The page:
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won't get any information at all from there. >> you notice dempsey's body language is, look, i know what the president said, and what the ambassador said is absolutely true, but i'm telling you this is far more serious than the body language we're getting from the administration. i'm telling you those in uniform understand the threat of isis. you heard him say very important, air strikes aren't enough. >> was that to the president? >> i think it was to a degree. if air strikes aren't enough, what is enough? an escalation of an american presence in iraq? yes. is it gives the mepesh murgy weapons? does it mean operating forces operating not only in iraq but clandestinely in syria as well? absolutely. >> are they asking that from the president and they're not getting it or what is it? >> a, they're asking for it, and they're pushing the limits with the administration. they want a strategy. they also want a campaign plan. after you get a strategy, then you have to have a long-term campaign plan.
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this is going to last years. it's not the next bombing strike or thehostage. >> if isis grows so fast and they're so well funded, this is unlike any other enemy we have had because there's so much money. >> absolute lay, and what the military is trying to do is get ahead of it. i think dempsey understands clearly this is a multiyear campaign that is going to have to eventually involve congress, the administration, and the american people. he's trying to set the conditions and tell the american people, get ready. this is all starting over again. >> general, thank you, sir. nice to see you. it's very difficult to think it could get worse, but it is. right after beheading james foley in that horrific video, isis threatening that other american journalist sotloff will be next. this woman has met with the family in miami. she joins us. good evening. >> thank you, greta. i'm just going to talk briefly about my limited role in this case. i had the opportunity to meet with steven's parents in miami
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as well as in d.c. and had a phone conversation with them. we have kept in touch with the state department, with the fbi, cia, national security council, the white house. they have all been keeping the family abreast. and the family has wanted to be very low key, private. they have made limited statements. the mom today said he's alive. so that's very good news. and then the boyfriend of the sister just said sign the petition and change.org and pray. and so what i can say is that i just can't imagine as a mother and as a grandmother the kind of ordeal that this has been for the family. it's almost a year to the day when i met with them and debbie wasserman schultz and ted deitch have also been helping, but it's very difficult to have had our agencies get the information from a terrorist organization. i would say that now, every is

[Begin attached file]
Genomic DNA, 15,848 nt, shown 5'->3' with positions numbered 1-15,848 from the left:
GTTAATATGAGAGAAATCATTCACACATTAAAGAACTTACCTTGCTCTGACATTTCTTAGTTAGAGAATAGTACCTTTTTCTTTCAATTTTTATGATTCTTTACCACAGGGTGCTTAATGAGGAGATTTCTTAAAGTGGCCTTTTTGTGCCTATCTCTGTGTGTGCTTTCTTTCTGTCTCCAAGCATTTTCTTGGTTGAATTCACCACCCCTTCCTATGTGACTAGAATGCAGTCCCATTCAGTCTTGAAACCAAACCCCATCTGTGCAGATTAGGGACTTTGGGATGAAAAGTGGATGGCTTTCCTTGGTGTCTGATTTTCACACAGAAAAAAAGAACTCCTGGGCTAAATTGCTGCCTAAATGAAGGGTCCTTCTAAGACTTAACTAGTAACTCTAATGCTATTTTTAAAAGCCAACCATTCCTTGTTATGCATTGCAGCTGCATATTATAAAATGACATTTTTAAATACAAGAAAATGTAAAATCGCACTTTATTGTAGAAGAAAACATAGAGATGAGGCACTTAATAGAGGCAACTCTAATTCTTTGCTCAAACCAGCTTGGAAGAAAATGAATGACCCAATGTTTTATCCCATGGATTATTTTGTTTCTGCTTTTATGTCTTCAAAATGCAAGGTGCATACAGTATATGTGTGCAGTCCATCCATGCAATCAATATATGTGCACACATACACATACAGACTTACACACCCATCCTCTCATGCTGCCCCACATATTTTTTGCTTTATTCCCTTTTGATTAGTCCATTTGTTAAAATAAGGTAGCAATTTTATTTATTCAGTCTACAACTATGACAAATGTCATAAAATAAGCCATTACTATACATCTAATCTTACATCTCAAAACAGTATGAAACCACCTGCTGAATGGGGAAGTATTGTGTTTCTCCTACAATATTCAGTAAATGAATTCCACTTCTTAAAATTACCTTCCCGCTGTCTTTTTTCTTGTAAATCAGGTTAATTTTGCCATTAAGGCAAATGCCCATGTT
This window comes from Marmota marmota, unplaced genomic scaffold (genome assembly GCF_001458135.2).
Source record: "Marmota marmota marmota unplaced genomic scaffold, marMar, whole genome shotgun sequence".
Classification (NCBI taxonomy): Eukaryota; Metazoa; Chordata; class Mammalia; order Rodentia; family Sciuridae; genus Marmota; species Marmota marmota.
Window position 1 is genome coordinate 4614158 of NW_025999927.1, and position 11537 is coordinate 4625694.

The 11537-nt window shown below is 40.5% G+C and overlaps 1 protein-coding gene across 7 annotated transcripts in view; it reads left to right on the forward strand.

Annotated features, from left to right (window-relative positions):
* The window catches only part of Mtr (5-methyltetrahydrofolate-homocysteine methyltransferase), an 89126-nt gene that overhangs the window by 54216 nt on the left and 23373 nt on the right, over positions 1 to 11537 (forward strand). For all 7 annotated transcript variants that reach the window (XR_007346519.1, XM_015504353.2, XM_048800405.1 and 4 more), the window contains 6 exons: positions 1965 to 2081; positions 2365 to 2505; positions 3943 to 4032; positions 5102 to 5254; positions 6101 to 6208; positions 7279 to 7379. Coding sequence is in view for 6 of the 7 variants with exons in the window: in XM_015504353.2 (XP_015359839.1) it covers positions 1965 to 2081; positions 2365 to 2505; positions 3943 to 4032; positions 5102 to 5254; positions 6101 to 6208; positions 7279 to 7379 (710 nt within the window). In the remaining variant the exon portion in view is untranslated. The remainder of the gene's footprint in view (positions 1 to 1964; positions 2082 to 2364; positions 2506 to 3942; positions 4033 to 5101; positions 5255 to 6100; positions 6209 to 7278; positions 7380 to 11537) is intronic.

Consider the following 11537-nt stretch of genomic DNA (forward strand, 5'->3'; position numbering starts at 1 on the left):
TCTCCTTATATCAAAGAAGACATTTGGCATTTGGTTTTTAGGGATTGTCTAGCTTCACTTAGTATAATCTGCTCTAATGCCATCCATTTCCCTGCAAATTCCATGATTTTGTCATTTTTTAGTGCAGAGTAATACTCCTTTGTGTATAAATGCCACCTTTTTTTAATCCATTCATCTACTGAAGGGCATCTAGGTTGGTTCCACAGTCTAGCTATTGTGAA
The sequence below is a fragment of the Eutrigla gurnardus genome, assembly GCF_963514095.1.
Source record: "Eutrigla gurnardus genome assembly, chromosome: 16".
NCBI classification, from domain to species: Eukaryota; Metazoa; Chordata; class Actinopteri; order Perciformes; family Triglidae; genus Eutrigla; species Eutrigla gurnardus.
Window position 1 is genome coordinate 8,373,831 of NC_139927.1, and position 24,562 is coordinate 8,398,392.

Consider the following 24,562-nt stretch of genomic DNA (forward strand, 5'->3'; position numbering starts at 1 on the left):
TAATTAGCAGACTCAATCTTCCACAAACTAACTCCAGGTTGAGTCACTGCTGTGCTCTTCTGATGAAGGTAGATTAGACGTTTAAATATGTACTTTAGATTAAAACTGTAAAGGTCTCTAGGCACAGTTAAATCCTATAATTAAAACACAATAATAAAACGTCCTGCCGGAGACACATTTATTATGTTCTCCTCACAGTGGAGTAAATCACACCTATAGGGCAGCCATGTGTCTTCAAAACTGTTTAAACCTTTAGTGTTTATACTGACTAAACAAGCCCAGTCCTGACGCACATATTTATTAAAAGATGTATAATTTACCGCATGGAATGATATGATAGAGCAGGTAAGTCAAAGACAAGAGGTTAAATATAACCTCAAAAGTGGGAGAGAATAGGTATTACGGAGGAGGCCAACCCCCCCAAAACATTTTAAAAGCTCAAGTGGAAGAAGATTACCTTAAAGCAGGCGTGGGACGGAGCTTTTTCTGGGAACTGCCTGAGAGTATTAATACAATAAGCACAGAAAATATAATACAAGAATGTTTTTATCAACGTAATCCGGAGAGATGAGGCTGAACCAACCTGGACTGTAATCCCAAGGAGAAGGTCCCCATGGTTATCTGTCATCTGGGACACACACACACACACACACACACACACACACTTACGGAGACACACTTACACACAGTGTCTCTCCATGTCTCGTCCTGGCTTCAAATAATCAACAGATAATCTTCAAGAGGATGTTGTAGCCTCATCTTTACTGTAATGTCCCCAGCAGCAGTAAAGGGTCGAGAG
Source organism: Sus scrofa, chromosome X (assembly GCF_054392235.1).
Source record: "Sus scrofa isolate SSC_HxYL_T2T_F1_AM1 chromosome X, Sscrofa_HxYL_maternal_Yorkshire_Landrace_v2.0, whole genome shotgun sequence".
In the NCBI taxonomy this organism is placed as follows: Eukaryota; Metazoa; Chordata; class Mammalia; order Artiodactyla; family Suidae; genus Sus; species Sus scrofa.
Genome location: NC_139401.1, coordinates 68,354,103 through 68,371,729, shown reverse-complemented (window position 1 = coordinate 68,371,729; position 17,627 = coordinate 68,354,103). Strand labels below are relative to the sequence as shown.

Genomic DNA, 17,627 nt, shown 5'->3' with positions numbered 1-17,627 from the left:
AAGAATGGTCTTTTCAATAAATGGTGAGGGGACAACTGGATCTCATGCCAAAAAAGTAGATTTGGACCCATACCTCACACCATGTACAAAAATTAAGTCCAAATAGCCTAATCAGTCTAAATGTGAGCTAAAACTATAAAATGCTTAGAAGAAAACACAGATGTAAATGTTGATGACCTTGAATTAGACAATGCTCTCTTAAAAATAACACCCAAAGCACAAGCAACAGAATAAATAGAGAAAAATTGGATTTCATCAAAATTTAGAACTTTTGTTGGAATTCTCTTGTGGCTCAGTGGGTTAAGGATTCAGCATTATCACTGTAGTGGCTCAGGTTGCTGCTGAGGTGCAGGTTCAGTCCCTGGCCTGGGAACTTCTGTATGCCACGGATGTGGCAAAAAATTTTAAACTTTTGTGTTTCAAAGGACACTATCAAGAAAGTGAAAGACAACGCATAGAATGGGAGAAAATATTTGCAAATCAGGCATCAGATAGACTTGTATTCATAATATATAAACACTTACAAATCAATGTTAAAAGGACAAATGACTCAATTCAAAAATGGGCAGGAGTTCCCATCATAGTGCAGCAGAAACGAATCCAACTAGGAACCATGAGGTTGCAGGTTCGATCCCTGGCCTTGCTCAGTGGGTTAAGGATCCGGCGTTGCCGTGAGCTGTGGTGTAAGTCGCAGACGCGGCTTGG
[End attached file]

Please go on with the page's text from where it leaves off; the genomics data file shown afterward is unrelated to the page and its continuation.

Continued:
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really in operation to try to rescue him. and i'm cautiously optimistic, and i hope that your viewers will pray for his life as well. >> you know, i think, we all want him to come home. we're all sort of suspicious having seen or heard of the video with mr. foley and what his family has gone through and an operation where the pentagon did try to rescue him, and i appreciate the members of the military trying to do that, but the problem we have here is we're dealing with a very different, vicious, vsavage grume, and it doesn't seem, at least from the outside, it doesn't seem we have a strategy. a few air strikes and bombing them with drones is sort of maintain the status quo, but that's it. we have a far bigger situation, at least i think. am i wrong? >> i think you're correct. especially it's a shame because we have a natural group, the kurds, who are willing fighters, who want to take arms against
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isil. they need our help. and they need far more than these limited air strikes. they want weapons. they want the ammunition. they're willing to fight this terrorist organization that's going to stop at nothing, so we pray for steven's life. we pray for all the journalists being held there, and steven is sadly not alone. but i think that if we are able to help those folks in iraq and in syria who are willing to take on these guys, i think that we can turn this around. it is not hopeless, and i think that our military can do it. we have the hardware and we have drones. we have great intelligence. >> don't tell me about the great intelligence. i'm not big on it. i actually am deeply disturbed that cia director brennan has been spending his time spying on senate staffers, and then -- >> that's a shame, i agree, greta. >> it's a shame because this is